Facing recession and stock market losses, many corporations are cutting back on their charitable donations, according to a recent article in the Wall Street Journal. But a new study suggests that may hurt them in the long run: Researchers have found that giving money away can actually make a corporation more valuable.
The study, published in the September issue of the Journal of Business Ethics and conducted by Dennis Patten of Illinois State University, examined 79 U.S. companies that contributed to disaster relief efforts following the 2004 tsunami that struck Southeast Asia.
Patten honed in on two key factors: the amount donated, and the timing of the press release announcing the donation. Press release timing seemed not to have any effect on the company’s fortunes, but the size of the donation did. In the five days following a donation’s announcement, the corporations saw their stock increase by an average of one percent beyond normal projections. And the greater the donation, the more the stock increased.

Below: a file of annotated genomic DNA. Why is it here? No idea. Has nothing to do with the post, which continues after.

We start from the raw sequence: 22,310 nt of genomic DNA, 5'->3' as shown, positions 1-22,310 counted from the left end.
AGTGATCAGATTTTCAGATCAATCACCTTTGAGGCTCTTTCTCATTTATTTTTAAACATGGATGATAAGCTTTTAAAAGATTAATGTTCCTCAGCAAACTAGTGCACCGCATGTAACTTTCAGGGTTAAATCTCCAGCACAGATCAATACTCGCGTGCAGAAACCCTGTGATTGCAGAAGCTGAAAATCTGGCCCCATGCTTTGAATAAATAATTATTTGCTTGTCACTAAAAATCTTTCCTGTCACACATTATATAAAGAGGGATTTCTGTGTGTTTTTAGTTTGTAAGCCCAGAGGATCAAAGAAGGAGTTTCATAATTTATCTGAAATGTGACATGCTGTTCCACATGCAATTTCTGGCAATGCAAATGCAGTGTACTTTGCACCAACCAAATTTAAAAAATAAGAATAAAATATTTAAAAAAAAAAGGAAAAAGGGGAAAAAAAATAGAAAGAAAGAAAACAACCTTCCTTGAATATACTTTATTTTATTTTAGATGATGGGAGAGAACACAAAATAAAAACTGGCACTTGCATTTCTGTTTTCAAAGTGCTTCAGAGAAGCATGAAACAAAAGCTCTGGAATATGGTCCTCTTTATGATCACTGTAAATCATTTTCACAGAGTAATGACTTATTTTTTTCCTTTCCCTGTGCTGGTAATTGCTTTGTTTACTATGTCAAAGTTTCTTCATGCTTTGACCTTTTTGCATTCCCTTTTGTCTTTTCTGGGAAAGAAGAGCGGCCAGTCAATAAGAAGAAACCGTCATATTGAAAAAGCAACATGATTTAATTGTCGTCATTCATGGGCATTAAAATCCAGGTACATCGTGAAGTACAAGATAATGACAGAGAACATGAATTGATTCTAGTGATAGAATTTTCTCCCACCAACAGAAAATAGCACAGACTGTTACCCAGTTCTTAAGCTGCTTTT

But there was a notable exception. Corporations that donated exactly $1 million did not see an abnormal increase in stock values. Patten suggests that investors may have viewed a donation in that amount to be disingenuous—a transparent attempt to win good PR. As a result, the philanthropic gesture did not increase the company’s reputation, and its market value was unaffected.
But how genuine is any act of corporate philanthropy?
“I am cynical enough to believe that corporations carefully weigh the potential economic benefits of their social actions,” says Patten. “But I would hope that evidence that market participants see value in this type of philanthropy would make it easier for firms to be good social citizens.”
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About The Author
Alex Dixon is a Greater Good editorial assistant.